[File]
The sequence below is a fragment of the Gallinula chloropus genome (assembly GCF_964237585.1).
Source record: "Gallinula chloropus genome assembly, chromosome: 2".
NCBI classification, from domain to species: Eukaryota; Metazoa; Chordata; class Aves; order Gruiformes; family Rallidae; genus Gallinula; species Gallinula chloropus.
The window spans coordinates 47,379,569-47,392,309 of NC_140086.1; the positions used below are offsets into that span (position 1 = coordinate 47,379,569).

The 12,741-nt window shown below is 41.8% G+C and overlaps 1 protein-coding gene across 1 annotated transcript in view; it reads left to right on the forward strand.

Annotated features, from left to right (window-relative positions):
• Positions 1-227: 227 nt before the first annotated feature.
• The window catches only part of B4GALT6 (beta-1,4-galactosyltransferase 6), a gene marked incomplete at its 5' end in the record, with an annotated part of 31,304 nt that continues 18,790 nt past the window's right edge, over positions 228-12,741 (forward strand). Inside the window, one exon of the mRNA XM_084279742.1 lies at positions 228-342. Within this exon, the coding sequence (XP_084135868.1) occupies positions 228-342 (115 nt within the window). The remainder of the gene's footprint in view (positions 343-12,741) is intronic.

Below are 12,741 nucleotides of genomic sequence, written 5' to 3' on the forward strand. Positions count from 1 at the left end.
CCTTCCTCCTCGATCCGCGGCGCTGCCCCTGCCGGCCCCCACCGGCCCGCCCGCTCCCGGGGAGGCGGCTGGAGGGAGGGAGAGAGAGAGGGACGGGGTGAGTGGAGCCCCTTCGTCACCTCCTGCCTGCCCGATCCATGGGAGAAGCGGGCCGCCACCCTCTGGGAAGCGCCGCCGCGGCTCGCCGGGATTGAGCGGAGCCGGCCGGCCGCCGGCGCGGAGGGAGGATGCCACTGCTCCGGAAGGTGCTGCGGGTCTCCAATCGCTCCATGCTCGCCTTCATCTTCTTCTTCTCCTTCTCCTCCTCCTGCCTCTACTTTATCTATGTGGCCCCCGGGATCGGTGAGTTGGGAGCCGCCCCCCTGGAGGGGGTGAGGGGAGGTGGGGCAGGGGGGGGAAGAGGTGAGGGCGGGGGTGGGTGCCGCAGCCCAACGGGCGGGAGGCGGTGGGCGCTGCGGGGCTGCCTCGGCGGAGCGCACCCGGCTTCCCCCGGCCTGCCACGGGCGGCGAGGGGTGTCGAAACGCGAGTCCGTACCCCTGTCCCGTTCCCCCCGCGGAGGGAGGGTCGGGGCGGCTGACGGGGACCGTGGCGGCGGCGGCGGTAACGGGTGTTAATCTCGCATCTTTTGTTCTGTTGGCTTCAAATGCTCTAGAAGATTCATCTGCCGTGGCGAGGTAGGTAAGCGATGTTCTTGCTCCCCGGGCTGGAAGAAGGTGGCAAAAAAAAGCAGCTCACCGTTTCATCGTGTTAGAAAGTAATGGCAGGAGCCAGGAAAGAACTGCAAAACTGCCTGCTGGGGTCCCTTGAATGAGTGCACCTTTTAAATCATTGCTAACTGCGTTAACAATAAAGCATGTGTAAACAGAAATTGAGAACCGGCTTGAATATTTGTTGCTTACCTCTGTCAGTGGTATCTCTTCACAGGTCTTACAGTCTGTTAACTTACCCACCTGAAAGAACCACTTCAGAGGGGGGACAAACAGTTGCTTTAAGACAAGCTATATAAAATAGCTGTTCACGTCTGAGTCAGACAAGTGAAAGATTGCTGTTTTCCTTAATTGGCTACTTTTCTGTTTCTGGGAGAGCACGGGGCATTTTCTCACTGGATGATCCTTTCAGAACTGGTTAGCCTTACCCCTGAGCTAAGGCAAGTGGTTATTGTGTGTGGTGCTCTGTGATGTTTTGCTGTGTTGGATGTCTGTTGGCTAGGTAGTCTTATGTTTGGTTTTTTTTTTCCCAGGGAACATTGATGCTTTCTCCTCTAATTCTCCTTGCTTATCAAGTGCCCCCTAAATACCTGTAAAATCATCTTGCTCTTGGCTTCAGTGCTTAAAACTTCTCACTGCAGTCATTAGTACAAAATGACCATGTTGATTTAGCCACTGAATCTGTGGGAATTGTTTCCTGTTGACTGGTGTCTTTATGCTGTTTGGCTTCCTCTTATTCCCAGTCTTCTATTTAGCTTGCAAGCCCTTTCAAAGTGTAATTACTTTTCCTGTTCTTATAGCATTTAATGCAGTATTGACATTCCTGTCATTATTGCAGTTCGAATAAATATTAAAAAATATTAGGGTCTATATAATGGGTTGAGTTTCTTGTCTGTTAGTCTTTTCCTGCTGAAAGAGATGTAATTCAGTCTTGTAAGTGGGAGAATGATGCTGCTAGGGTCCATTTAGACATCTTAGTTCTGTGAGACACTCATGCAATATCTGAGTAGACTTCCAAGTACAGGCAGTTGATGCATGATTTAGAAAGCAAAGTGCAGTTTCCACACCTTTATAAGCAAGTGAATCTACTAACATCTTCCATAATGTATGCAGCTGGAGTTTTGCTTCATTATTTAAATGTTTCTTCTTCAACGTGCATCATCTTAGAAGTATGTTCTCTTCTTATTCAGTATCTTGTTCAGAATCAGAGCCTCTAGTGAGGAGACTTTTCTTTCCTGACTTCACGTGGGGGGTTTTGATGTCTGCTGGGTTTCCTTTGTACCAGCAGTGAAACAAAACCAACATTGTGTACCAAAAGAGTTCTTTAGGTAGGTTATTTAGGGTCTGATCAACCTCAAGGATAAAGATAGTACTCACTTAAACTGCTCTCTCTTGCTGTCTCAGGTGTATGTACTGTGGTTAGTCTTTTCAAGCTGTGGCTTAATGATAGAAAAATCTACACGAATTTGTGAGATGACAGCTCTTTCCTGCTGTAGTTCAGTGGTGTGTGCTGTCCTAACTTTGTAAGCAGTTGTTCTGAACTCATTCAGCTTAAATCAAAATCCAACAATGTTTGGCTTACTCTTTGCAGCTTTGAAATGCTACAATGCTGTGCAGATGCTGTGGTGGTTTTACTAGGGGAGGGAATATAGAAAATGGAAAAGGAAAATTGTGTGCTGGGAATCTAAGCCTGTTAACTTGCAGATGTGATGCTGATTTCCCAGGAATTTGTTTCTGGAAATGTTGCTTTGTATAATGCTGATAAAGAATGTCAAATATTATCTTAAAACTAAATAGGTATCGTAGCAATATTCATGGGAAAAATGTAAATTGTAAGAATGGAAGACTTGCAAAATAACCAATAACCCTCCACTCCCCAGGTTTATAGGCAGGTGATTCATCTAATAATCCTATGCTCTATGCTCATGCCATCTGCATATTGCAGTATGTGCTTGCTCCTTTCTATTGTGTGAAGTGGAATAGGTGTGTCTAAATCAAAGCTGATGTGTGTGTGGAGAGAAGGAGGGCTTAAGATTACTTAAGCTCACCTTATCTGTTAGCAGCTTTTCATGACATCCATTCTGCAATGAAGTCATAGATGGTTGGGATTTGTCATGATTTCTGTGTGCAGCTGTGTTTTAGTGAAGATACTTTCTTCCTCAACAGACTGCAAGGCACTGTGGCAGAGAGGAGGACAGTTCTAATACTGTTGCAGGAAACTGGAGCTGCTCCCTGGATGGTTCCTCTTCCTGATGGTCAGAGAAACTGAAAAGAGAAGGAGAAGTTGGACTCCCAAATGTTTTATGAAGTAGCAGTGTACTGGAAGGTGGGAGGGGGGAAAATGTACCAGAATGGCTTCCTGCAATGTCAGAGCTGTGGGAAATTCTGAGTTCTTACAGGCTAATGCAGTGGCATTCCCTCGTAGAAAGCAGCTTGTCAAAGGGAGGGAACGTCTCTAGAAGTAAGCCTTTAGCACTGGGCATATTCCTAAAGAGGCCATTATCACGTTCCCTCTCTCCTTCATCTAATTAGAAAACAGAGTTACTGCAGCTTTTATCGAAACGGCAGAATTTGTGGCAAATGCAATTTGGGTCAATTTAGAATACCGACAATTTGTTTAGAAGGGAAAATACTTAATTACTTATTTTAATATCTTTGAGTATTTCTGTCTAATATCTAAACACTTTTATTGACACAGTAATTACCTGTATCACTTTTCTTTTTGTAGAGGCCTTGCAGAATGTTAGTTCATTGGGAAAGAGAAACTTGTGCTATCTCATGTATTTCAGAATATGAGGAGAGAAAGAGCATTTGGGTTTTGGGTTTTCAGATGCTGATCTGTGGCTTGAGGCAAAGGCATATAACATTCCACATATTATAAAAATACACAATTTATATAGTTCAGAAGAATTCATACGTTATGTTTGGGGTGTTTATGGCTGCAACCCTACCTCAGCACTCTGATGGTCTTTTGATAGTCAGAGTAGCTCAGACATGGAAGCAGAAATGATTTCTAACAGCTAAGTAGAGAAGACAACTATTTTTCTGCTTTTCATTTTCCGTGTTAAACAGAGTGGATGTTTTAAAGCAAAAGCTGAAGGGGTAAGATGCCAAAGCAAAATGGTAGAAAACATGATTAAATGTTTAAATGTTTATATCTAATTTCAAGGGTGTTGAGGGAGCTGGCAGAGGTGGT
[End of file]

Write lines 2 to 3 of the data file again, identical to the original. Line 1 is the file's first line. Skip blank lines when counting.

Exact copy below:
Source record: "Gallinula chloropus genome assembly, chromosome: 2".
NCBI classification, from domain to species: Eukaryota; Metazoa; Chordata; class Aves; order Gruiformes; family Rallidae; genus Gallinula; species Gallinula chloropus.